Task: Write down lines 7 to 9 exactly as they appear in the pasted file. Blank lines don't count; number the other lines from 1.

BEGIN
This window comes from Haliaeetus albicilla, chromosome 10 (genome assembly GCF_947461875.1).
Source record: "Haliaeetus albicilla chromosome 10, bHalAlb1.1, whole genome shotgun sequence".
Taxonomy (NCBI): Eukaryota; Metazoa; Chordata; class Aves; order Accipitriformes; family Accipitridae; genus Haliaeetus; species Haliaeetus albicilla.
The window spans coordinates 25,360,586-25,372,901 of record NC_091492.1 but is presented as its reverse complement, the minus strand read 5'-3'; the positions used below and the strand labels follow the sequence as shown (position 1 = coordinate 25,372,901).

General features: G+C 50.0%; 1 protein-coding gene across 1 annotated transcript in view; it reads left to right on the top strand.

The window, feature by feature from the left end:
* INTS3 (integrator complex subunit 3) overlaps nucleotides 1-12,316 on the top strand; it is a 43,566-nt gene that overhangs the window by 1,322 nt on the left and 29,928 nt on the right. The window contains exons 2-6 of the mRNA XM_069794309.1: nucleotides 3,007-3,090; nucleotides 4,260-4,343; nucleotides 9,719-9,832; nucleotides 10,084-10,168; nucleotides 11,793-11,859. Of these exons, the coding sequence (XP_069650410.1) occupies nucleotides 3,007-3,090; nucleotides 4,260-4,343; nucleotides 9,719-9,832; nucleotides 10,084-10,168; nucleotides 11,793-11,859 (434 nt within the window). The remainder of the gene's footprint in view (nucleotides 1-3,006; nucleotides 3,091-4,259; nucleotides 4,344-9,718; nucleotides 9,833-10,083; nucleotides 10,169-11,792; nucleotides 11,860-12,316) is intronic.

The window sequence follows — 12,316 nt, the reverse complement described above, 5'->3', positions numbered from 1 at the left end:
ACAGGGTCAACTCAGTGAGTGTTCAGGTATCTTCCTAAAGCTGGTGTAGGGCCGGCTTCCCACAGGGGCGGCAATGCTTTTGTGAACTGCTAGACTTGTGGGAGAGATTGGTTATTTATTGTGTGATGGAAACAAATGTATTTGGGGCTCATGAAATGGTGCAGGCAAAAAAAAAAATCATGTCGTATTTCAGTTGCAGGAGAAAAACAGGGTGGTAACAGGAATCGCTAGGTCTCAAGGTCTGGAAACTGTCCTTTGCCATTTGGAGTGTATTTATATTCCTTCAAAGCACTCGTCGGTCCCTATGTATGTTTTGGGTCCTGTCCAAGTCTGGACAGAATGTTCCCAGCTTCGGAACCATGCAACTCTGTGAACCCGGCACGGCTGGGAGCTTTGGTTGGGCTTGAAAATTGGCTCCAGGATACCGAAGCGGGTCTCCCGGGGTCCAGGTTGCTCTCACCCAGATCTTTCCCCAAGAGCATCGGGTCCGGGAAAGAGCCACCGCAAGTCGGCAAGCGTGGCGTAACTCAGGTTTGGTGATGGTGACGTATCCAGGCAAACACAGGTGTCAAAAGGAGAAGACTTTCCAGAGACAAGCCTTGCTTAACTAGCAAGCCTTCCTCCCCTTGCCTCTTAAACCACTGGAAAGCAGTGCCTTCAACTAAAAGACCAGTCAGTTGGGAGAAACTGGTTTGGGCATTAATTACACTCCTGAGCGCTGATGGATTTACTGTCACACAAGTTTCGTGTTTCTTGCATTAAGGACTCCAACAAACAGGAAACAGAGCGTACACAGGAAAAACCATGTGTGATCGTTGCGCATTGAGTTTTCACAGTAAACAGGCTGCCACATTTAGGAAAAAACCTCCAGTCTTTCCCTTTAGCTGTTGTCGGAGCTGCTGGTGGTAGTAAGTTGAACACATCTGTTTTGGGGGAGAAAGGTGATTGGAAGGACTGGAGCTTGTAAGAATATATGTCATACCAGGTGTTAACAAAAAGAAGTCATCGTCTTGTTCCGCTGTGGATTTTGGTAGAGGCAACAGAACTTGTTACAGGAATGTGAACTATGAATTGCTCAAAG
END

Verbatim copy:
* INTS3 (integrator complex subunit 3) overlaps nucleotides 1-12,316 on the top strand; it is a 43,566-nt gene that overhangs the window by 1,322 nt on the left and 29,928 nt on the right. The window contains exons 2-6 of the mRNA XM_069794309.1: nucleotides 3,007-3,090; nucleotides 4,260-4,343; nucleotides 9,719-9,832; nucleotides 10,084-10,168; nucleotides 11,793-11,859. Of these exons, the coding sequence (XP_069650410.1) occupies nucleotides 3,007-3,090; nucleotides 4,260-4,343; nucleotides 9,719-9,832; nucleotides 10,084-10,168; nucleotides 11,793-11,859 (434 nt within the window). The remainder of the gene's footprint in view (nucleotides 1-3,006; nucleotides 3,091-4,259; nucleotides 4,344-9,718; nucleotides 9,833-10,083; nucleotides 10,169-11,792; nucleotides 11,860-12,316) is intronic.

The window sequence follows — 12,316 nt, the reverse complement described above, 5'->3', positions numbered from 1 at the left end:
ACAGGGTCAACTCAGTGAGTGTTCAGGTATCTTCCTAAAGCTGGTGTAGGGCCGGCTTCCCACAGGGGCGGCAATGCTTTTGTGAACTGCTAGACTTGTGGGAGAGATTGGTTATTTATTGTGTGATGGAAACAAATGTATTTGGGGCTCATGAAATGGTGCAGGCAAAAAAAAAAATCATGTCGTATTTCAGTTGCAGGAGAAAAACAGGGTGGTAACAGGAATCGCTAGGTCTCAAGGTCTGGAAACTGTCCTTTGCCATTTGGAGTGTATTTATATTCCTTCAAAGCACTCGTCGGTCCCTATGTATGTTTTGGGTCCTGTCCAAGTCTGGACAGAATGTTCCCAGCTTCGGAACCATGCAACTCTGTGAACCCGGCACGGCTGGGAGCTTTGGTTGGGCTTGAAAATTGGCTCCAGGATACCGAAGCGGGTCTCCCGGGGTCCAGGTTGCTCTCACCCAGATCTTTCCCCAAGAGCATCGGGTCCGGGAAAGAGCCACCGCAAGTCGGCAAGCGTGGCGTAACTCAGGTTTGGTGATGGTGACGTATCCAGGCAAACACAGGTGTCAAAAGGAGAAGACTTTCCAGAGACAAGCCTTGCTTAACTAGCAAGCCTTCCTCCCCTTGCCTCTTAAACCACTGGAAAGCAGTGCCTTCAACTAAAAGACCAGTCAGTTGGGAGAAACTGGTTTGGGCATTAATTACACTCCTGAGCGCTGATGGATTTACTGTCACACAAGTTTCGTGTTTCTTGCATTAAGGACTCCAACAAACAGGAAACAGAGCGTACACAGGAAAAACCATGTGTGATCGTTGCGCATTGAGTTTTCACAGTAAACAGGCTGCCACATTTAGGAAAAAACCTCCAGTCTTTCCCTTTAGCTGTTGTCGGAGCTGCTGGTGGTAGTAAGTTGAACACATCTGTTTTGGGGGAGAAAGGTGATTGGAAGGACTGGAGCTTGTAAGAATATATGTCATACCAGGTGTTAACAAAAAGAAGTCATCGTCTTGTTCCGCTGTGGATTTTGGTAGAGGCAACAGAACTTGTTACAGGAATGTGAACTATGAATTGCTCAAAG